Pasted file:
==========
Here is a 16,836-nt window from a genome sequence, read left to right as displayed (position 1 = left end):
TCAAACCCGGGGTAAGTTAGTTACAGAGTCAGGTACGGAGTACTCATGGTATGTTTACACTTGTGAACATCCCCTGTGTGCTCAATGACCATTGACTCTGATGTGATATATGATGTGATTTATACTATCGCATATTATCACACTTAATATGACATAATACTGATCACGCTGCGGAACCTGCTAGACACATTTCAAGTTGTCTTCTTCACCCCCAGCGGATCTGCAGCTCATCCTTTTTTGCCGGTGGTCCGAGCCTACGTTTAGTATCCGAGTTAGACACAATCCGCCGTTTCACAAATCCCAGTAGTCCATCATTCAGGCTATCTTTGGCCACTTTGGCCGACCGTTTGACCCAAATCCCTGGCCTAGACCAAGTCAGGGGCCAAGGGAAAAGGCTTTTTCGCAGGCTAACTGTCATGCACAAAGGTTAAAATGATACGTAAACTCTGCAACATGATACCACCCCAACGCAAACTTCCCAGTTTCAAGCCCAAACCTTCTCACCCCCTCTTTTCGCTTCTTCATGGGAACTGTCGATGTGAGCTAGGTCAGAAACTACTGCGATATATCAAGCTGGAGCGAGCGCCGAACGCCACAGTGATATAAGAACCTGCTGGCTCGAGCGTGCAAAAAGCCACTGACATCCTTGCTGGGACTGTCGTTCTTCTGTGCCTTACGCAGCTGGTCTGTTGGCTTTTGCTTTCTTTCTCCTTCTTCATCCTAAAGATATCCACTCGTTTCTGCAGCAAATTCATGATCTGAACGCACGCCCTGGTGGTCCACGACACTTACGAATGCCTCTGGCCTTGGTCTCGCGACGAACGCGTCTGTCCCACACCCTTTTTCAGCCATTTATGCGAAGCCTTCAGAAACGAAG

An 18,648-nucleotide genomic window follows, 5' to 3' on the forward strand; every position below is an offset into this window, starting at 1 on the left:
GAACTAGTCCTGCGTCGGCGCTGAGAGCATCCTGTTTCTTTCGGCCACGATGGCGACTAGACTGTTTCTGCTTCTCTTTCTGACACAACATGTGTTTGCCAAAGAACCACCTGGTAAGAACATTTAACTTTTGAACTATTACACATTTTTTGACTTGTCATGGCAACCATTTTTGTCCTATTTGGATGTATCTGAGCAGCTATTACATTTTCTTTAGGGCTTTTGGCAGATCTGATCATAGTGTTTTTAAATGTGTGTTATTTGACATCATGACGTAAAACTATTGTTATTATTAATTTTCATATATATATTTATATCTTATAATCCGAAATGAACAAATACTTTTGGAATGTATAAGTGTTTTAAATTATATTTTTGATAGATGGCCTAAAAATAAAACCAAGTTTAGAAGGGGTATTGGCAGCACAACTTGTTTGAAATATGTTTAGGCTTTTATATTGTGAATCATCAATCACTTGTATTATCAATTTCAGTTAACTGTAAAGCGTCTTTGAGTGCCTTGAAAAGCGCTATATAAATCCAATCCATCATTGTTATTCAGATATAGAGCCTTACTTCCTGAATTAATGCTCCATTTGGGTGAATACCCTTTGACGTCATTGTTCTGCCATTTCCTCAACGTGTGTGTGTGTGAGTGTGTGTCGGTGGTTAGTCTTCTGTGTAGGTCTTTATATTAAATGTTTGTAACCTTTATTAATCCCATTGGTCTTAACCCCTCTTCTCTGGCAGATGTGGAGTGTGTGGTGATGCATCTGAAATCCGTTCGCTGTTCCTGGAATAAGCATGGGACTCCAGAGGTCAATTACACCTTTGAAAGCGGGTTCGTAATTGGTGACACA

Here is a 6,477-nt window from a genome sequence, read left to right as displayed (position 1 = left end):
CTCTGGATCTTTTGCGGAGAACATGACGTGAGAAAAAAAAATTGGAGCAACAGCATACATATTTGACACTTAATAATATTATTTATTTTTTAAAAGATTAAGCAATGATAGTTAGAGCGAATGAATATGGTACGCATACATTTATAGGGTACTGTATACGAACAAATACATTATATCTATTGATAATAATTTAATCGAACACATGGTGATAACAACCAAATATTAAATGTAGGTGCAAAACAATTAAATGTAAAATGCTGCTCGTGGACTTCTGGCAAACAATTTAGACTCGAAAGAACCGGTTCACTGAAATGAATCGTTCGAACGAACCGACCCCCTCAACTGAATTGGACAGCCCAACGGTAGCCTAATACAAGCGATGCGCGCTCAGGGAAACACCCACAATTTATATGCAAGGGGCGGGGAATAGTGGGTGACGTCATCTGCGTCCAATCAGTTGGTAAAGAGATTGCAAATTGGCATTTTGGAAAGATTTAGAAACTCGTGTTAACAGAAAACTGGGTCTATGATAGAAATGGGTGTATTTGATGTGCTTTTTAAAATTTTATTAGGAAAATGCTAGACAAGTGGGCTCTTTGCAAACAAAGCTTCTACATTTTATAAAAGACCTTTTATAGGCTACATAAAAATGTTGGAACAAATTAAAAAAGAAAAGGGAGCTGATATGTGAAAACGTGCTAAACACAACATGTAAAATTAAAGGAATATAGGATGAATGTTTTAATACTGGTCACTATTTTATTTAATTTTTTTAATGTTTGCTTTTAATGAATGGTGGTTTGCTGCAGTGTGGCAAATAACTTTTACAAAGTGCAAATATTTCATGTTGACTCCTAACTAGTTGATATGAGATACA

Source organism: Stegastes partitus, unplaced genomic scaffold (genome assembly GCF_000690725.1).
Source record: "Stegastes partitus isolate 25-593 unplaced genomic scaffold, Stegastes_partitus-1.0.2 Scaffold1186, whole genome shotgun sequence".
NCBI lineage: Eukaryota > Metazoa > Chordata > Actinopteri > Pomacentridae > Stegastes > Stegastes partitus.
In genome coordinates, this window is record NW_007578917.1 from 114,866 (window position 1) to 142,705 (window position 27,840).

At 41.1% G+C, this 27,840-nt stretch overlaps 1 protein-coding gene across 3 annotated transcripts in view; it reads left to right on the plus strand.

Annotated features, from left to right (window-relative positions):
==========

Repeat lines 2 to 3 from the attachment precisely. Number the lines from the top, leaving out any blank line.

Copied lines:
TCAAACCCGGGGTAAGTTAGTTACAGAGTCAGGTACGGAGTACTCATGGTATGTTTACACTTGTGAACATCCCCTGTGTGCTCAATGACCATTGACTCTGATGTGATATATGATGTGATTTATACTATCGCATATTATCACACTTAATATGACATAATACTGATCACGCTGCGGAACCTGCTAGACACATTTCAAGTTGTCTTCTTCACCCCCAGCGGATCTGCAGCTCATCCTTTTTTGCCGGTGGTCCGAGCCTACGTTTAGTATCCGAGTTAGACACAATCCGCCGTTTCACAAATCCCAGTAGTCCATCATTCAGGCTATCTTTGGCCACTTTGGCCGACCGTTTGACCCAAATCCCTGGCCTAGACCAAGTCAGGGGCCAAGGGAAAAGGCTTTTTCGCAGGCTAACTGTCATGCACAAAGGTTAAAATGATACGTAAACTCTGCAACATGATACCACCCCAACGCAAACTTCCCAGTTTCAAGCCCAAACCTTCTCACCCCCTCTTTTCGCTTCTTCATGGGAACTGTCGATGTGAGCTAGGTCAGAAACTACTGCGATATATCAAGCTGGAGCGAGCGCCGAACGCCACAGTGATATAAGAACCTGCTGGCTCGAGCGTGCAAAAAGCCACTGACATCCTTGCTGGGACTGTCGTTCTTCTGTGCCTTACGCAGCTGGTCTGTTGGCTTTTGCTTTCTTTCTCCTTCTTCATCCTAAAGATATCCACTCGTTTCTGCAGCAAATTCATGATCTGAACGCACGCCCTGGTGGTCCACGACACTTACGAATGCCTCTGGCCTTGGTCTCGCGACGAACGCGTCTGTCCCACACCCTTTTTCAGCCATTTATGCGAAGCCTTCAGAAACGAAG

An 18,648-nucleotide genomic window follows, 5' to 3' on the forward strand; every position below is an offset into this window, starting at 1 on the left: